- The Washington Times - Monday, September 15, 2003

MANCHESTER, N.H. (AP) — Alexander Durand was delighted when his daughter earned admission to two of New England’s top private colleges. He was furious when a judge ordered him to help pay tuition at the school offering far less financial aid.

A married parent would never be subjected to such an order. But New Hampshire, where both Mr. Durand and his ex-wife live, is one of a growing minority of states allowing courts to force divorced parents to pay for their children’s college costs.

“It’s not so much the money — it’s having no input in the decision,” said Mr. Durand, 48, whose daughter and ex-wife preferred Brown University despite a better aid offer from Brandeis. Mr. Durand said the court order means he must pay more than $6,000 per year for college expenses instead of $3,000.

The issue is generating debate nationwide as lawyers, legislators and parents argue over whether the children of divorce — in an era of skyrocketing tuition — deserve legal protections different from the children of intact marriages.

Last year, Connecticut — through a law passed by the Legislature — became the 17th state to allow such court orders, according to family law specialist Laura Morgan of Charlottesville.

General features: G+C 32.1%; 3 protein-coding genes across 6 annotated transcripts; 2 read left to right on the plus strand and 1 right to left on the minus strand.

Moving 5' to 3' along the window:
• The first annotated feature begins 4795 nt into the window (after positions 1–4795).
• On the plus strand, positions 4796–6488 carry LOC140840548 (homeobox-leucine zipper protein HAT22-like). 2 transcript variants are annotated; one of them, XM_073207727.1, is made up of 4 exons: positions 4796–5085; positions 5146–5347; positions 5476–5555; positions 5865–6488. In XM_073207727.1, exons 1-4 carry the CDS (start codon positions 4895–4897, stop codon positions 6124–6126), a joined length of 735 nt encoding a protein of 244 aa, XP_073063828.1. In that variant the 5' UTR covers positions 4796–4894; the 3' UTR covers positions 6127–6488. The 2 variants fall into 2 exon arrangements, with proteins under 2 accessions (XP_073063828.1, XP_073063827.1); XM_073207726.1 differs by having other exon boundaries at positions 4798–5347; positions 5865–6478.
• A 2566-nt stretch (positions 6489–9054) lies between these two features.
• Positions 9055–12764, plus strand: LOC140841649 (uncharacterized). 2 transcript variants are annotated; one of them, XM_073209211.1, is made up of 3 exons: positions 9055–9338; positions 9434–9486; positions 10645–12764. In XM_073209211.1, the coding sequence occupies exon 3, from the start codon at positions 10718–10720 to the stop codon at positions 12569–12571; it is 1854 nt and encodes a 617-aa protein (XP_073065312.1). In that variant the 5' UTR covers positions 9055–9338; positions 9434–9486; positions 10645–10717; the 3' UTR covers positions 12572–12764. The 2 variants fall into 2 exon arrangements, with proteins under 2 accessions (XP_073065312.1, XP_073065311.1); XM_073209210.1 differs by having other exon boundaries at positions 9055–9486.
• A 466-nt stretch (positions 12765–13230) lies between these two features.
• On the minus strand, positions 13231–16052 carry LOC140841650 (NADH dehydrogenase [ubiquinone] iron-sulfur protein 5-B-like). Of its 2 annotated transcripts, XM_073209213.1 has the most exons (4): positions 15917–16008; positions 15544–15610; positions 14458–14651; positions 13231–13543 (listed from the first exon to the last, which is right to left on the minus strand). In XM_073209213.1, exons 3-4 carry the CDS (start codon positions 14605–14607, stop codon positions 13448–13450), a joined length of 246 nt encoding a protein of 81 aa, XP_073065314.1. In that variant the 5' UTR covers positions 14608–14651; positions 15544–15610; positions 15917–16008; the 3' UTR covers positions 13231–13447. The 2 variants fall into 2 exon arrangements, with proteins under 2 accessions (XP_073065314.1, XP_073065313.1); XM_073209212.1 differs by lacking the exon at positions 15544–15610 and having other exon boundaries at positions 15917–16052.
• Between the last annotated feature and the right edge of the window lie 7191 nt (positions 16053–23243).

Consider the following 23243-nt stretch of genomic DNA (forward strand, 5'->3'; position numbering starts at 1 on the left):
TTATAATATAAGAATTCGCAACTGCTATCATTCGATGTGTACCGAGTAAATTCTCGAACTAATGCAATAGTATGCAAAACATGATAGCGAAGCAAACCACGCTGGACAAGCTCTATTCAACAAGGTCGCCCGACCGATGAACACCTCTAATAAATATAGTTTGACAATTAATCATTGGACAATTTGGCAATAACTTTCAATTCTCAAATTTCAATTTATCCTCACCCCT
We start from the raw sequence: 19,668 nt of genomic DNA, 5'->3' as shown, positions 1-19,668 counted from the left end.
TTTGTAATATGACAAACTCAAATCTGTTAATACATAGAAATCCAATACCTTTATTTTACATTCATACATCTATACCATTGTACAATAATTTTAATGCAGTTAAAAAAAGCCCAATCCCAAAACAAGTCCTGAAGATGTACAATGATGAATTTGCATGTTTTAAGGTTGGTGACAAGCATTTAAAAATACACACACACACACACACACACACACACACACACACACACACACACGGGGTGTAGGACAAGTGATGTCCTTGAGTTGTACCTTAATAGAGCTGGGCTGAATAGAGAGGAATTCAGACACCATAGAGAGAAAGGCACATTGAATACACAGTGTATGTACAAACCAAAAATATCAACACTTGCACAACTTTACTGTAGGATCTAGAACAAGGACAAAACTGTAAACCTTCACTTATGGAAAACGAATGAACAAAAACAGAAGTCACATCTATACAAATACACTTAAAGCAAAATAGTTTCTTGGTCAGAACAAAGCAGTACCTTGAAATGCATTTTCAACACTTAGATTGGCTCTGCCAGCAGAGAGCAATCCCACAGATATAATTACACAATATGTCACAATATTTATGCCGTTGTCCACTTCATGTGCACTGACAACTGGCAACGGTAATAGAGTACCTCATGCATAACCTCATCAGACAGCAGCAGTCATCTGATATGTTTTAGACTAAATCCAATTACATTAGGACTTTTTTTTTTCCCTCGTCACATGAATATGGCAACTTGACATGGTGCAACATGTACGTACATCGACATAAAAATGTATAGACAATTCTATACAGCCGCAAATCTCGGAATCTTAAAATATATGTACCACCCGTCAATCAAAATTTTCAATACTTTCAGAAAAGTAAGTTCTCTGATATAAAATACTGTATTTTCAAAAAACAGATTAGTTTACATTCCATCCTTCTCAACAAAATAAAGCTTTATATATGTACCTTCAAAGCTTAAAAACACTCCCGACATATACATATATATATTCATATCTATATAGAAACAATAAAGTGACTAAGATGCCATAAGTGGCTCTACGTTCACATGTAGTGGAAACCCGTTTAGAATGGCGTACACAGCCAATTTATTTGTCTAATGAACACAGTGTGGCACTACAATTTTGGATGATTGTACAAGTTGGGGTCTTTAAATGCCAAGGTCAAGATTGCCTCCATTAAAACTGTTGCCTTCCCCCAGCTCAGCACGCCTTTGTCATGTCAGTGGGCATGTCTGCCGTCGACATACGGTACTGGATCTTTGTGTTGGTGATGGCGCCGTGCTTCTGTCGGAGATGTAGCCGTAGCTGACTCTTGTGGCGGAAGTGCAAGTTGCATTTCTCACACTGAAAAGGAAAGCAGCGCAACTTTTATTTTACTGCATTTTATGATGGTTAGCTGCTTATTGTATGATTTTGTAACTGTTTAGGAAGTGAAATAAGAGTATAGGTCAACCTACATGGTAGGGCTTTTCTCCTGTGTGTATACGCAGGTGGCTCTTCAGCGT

This year, due partly to impassioned lobbying by divorced, noncustodial fathers like Mr. Durand, New Hampshire lawmakers took a step in the opposite direction. The House of Representatives voted to prohibit courts from ordering a divorced parent to pay college expenses of a child 18 or older; the bill is expected to be considered by the state Senate next year.

“States are all over the place on this issue,” said Sandra Morris, president of the American Academy of Matrimonial Lawyers. “In many situations, it’s very tragic — the divorced parents don’t do what they would have done if they had stayed together, and the children are pretty much cut off [from any support].”

Kate Haakonsen, a lawyer who helped draft Connecticut’s year-old law, said a majority of her state’s lawmakers felt it was appropriate to treat divorced parents differently from married couples when it came to college support.

“Children of divorced parents are less likely to go to college, less likely to go to prestigious schools, and generally are less economically successful than their parents,” she said. “As a matter of public policy, we have to decide if that’s what we want.”

In the states with laws like Connecticut’s, courts have repeatedly upheld that rationale. The exception is Pennsylvania, where the state Supreme Court ruled in 1995 that there is no basis for distinguishing between divorced and non-divorced parents in regard to paying for college.

Jean-Claude Sakellarios, a New Hampshire lawyer, believes a former client might still be alive if his state’s judges shared the view of Pennsylvania’s high court.

The client, Luke Hovland — a forester-turned-salesman — committed suicide June 3, eight months after spending 43 days in the Stratford County jail for failing to pay more than $16,000 to his ex-wife to cover half of their daughter’s tuition at Tufts University.

Mr. Hovland said New Hampshire’s current policy would be improved if the courts placed a cap on the mandated payments, so that no parent could be forced to pay more than half of the tuition for in-state students at the University of New Hampshire — currently $8,644.

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